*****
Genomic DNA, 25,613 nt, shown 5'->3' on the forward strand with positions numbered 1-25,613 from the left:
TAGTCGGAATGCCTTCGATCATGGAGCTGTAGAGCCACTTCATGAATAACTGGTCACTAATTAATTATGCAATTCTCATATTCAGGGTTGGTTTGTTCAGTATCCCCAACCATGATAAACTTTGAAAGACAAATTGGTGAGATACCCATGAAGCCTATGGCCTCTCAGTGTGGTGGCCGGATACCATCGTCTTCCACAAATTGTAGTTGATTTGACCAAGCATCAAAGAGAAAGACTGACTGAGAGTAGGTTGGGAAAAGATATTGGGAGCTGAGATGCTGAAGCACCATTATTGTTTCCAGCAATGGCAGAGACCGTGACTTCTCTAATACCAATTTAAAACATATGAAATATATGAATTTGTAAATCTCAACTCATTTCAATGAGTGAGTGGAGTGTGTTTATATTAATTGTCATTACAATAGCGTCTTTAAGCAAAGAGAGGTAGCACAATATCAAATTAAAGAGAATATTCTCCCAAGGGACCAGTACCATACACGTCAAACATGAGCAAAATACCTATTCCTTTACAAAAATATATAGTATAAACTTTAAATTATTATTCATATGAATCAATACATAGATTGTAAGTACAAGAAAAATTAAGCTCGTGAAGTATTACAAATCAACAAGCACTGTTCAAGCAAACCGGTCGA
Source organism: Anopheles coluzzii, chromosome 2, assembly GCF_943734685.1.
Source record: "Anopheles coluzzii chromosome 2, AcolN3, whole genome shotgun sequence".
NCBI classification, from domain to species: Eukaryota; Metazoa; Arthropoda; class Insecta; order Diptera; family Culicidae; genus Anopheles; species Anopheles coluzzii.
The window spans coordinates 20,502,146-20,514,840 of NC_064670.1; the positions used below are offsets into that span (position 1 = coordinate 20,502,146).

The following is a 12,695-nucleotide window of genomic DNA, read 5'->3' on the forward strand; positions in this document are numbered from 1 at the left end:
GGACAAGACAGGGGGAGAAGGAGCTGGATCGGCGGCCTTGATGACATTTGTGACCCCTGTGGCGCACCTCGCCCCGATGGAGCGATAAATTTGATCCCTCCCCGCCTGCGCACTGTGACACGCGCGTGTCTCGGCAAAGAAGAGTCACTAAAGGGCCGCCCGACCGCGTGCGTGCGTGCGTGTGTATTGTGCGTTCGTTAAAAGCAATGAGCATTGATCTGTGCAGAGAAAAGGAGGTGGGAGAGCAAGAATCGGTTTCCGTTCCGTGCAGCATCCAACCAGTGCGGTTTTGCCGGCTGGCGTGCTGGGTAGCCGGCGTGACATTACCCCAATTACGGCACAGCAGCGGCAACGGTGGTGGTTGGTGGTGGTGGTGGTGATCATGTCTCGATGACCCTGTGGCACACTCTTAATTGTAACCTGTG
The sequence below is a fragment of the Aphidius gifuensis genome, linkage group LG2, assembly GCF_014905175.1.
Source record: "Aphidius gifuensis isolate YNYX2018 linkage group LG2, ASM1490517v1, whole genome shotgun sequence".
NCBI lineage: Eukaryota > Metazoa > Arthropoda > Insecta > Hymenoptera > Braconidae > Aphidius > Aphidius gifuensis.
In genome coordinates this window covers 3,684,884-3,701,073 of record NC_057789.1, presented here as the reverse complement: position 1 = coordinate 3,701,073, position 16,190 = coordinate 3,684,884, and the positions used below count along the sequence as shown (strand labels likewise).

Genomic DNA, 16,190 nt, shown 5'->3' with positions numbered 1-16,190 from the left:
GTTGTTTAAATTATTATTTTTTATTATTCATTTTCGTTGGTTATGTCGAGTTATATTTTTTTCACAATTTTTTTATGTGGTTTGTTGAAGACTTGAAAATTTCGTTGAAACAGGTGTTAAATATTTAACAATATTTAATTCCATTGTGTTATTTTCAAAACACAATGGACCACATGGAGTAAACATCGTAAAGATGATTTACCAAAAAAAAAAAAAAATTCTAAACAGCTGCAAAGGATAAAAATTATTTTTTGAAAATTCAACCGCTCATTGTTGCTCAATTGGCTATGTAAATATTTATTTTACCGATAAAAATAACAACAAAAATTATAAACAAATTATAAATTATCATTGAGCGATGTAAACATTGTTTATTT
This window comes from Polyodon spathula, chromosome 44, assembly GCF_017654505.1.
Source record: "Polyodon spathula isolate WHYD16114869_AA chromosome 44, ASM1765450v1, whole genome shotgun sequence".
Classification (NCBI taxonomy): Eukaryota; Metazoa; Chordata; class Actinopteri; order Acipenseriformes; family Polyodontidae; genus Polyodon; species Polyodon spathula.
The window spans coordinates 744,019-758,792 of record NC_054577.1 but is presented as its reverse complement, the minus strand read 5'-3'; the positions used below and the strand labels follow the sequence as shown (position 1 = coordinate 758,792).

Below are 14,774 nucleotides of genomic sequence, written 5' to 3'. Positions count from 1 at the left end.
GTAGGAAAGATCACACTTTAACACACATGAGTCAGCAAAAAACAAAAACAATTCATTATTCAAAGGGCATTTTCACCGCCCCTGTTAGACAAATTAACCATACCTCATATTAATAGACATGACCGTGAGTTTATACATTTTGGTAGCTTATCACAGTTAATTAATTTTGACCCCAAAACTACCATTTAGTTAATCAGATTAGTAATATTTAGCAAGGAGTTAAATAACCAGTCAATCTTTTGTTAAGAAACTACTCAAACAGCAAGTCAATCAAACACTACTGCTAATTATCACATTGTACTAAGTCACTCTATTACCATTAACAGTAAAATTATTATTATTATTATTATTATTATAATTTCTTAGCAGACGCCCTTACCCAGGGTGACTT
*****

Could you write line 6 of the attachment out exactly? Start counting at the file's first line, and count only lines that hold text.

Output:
The window spans coordinates 20,502,146-20,514,840 of NC_064670.1; the positions used below are offsets into that span (position 1 = coordinate 20,502,146).